Signal detected from the first stars in the Universe

Thursday 1 March 2018

An artist’s rendering of how the first stars in the universe may have looked. | N.R. Fuller, National Science Foundation

An artist’s rendering of how the first stars in the Universe may have looked. | N.R. Fuller, National Science Foundation

In summary

  • Analysis for The Conversation by Karl Glazebrook, Distinguished Professor and Director of the Centre for Astrophysics and Supercomputing, Swinburne University of Technology

A signal caused by the very first stars to form in the universe has been picked up by a tiny but highly specialised radio telescope in the remote Western Australian desert.

Details of the detection are revealed in a paper published today in Nature and tell us these stars formed only 180 million years after the Big Bang.

It’s potentially one of the most exciting astronomical discoveries of the decade. A second Nature paper out today links the finding to possibly the first detected evidence that dark matter, thought to make up much of the universe, might interact with ordinary atoms.

Read more: When galaxies collide, size matters if you want to know the fate of our Milky Way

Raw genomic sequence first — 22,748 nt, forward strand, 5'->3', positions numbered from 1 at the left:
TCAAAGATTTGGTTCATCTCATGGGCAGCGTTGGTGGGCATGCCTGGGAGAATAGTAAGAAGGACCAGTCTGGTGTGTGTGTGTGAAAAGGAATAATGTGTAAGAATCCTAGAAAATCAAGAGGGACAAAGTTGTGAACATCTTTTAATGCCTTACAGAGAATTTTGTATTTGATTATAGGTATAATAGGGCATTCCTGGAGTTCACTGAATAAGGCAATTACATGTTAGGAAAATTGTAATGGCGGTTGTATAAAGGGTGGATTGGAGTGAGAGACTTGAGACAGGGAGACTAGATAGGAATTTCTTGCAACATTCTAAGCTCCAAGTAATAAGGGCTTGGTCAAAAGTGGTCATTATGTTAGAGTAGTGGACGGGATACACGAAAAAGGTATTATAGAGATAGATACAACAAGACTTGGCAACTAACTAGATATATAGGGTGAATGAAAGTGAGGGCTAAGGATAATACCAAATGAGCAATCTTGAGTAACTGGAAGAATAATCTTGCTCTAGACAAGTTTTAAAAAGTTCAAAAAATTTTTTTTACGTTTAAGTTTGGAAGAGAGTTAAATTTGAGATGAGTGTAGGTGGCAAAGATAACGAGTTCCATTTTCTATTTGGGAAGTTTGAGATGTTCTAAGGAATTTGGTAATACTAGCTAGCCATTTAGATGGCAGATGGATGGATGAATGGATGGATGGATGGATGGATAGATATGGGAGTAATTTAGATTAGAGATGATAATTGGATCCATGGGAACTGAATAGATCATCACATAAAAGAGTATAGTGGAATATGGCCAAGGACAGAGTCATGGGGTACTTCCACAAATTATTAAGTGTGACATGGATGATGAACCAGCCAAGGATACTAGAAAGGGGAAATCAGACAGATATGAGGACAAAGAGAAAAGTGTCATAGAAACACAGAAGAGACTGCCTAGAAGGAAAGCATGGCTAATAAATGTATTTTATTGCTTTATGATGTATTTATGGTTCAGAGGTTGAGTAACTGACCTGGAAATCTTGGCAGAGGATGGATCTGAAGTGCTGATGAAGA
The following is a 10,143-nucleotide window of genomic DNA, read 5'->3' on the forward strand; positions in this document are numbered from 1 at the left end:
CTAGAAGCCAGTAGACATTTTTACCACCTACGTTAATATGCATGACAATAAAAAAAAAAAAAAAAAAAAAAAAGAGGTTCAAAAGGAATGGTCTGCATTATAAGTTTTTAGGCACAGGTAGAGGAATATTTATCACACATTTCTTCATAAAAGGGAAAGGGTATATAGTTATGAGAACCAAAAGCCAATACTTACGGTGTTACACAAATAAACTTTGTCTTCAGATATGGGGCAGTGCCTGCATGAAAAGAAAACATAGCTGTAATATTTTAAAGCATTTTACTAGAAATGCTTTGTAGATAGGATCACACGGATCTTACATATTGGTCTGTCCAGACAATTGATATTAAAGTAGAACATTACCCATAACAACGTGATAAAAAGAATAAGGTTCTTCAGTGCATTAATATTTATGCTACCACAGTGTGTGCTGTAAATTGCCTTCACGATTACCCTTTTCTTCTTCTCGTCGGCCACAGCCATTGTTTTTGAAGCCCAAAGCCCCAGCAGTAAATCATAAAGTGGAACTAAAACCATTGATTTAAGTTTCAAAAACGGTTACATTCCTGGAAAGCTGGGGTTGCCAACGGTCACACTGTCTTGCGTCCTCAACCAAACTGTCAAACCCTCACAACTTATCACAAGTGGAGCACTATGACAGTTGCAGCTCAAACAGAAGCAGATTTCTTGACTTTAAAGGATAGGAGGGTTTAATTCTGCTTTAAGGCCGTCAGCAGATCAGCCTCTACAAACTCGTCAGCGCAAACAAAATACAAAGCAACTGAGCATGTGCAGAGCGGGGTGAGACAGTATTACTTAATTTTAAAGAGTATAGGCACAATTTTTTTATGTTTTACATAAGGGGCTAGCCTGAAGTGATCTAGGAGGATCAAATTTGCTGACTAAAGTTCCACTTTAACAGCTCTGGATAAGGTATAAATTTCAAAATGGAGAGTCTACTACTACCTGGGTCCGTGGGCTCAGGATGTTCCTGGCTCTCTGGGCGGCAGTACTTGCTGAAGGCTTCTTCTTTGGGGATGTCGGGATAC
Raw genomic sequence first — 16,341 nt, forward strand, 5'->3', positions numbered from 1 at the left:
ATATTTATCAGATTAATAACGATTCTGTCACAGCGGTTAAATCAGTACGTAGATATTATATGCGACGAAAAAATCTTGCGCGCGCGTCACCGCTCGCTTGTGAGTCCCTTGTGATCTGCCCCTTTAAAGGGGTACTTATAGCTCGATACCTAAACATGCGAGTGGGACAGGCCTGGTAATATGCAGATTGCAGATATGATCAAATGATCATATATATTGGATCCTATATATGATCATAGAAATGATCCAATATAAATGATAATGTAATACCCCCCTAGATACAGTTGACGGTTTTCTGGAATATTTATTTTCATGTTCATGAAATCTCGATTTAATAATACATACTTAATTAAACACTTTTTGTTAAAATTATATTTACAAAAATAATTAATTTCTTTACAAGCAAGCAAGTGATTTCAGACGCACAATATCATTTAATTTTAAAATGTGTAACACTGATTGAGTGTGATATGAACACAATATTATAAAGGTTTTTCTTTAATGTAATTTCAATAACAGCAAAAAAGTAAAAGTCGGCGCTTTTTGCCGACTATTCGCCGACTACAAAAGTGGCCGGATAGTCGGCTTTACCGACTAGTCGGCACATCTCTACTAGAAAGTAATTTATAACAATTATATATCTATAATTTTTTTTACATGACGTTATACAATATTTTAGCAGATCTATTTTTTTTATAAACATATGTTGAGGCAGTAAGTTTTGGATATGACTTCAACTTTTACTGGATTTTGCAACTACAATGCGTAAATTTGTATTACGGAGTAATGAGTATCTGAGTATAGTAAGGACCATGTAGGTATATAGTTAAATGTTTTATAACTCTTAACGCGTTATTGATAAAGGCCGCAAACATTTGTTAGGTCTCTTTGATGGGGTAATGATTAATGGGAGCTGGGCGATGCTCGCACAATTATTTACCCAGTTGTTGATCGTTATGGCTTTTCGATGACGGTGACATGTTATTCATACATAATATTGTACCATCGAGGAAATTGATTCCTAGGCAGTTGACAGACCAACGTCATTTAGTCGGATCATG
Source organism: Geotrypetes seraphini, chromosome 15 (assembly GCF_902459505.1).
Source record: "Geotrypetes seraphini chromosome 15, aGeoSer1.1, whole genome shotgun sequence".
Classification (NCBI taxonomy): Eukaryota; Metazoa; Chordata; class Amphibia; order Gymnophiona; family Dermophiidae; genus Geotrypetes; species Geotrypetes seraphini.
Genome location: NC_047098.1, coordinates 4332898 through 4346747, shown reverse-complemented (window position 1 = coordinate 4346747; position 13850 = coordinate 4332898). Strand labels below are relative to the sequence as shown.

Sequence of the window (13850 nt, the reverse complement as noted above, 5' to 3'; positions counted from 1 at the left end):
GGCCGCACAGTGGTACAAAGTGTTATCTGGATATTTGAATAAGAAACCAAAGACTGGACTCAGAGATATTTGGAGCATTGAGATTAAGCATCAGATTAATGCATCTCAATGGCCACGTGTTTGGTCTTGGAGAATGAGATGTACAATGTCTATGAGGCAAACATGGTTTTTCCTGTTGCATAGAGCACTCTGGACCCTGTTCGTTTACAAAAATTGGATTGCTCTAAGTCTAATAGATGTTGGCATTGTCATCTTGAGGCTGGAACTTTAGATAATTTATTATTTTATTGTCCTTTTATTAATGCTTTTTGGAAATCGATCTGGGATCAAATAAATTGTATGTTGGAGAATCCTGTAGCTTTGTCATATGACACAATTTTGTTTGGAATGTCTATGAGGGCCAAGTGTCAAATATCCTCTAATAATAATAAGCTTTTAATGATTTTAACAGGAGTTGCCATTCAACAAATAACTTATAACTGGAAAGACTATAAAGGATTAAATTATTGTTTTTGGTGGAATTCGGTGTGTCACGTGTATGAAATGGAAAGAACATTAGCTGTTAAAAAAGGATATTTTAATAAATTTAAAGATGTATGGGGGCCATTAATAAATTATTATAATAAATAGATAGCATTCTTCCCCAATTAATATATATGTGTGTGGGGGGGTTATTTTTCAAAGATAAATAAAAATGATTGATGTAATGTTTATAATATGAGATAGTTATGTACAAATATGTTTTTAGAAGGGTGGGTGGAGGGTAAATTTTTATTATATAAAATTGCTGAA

Tuning in to the signal

This discovery was made by a small radio antenna operating in the band of 50-100Mhz, which overlaps some well known FM radio stations (which is why the telescope is located in the remote WA desert).

What has been detected is the absorption of light by neutral atomic hydrogen gas, which filled the early universe after it cooled down from the hot plasma of the Big Bang.

At this time (180 million years after the Big Bang) the early universe was expanding, but the densest regions of the universe were collapsing under gravity to make the first stars.

A timeline of the universe, updated to show when the first stars emerged emerged by 180 million years after the Big Bang. N.R. Fuller, National Science Foundation

The formation of the first stars had a dramatic effect on the rest of the universe. Ultraviolet radiation from them changed the electron spin in the hydrogen atoms, causing it to absorb the background radio emission of the universe at a natural resonant frequency of 1,420MHz, casting a shadow so to speak.

Now, 13 billion years later, that shadow would be expected at a much lower frequency because the universe has expanded nearly 18-fold in that time.

An early result

Astronomers had been predicting this phenomenon for nearly 20 years and searching for it for ten years. No one quite knew how strong the signal would be or at what frequency to search.